27 Jan Court Rules Unauthorized Post-Petition Settlement Void
The recent case of In re Dooley, 2009 WL 95037 (Bkrtcy.D.Mass.2009) serves to highlight a few basic principles about lawsuits and bankruptcy. Dooley was (in this order) injured in a car accident, hired a PI lawyer, filed a Chapter 7 bankruptcy case, and settled his PI case. However, the debtor’s PI lawyer never sought to be employed by the Chapter 7 trustee, nor did he get court permission to settle the case. Both of these omission ultimately destroyed the settlement.
The court pointed out that the pre-petition injury claim passed to the trustee when the bankruptcy case was filed and, consequently, the trustee, and not the debtor, was the only one entitled to settle the case. The PI lawyer continued working for the debtor and did not seek to be employed by the trustee–the person with the injury claim once the case was filed. The Court also held that because the case was settled without court approval, it was void as a violation of the automatic stay. According to the Court, the confusion was not all due to the PI lawyer, but also due to the debtor’s attorney and original trustee who allowed the PI lawyer to continue working without first seeking formal employment.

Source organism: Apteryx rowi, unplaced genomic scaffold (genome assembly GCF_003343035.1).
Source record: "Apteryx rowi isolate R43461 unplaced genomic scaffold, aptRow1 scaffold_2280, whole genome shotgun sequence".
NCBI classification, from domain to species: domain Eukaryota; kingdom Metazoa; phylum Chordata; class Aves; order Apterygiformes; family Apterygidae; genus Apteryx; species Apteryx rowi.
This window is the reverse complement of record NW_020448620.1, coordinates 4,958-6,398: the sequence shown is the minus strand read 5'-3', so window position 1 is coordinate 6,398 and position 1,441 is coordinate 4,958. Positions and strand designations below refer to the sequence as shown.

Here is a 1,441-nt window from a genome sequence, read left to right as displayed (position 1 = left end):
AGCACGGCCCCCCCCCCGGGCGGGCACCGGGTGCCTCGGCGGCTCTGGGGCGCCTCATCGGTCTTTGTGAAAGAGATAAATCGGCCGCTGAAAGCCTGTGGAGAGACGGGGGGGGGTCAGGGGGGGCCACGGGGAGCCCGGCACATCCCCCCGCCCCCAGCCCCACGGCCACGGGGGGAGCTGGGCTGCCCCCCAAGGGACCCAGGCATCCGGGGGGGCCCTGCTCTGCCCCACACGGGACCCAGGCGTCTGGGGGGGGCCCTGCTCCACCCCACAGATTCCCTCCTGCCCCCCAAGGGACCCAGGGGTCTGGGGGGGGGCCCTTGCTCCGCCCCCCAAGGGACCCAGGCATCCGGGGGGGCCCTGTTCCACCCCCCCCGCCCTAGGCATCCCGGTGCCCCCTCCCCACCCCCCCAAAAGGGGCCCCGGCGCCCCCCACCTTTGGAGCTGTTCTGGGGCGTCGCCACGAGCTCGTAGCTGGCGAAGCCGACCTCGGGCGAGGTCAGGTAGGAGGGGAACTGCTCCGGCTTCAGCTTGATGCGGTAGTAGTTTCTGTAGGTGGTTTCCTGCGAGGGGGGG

The bottom line is that pre-petition claims of any kind require special treatment once a case is filed: the lawyer needs to seek to have his employment approved by the court and the court needs to approve the settlement.
Nicholas Ortiz, Boston Bankruptcy Attorney
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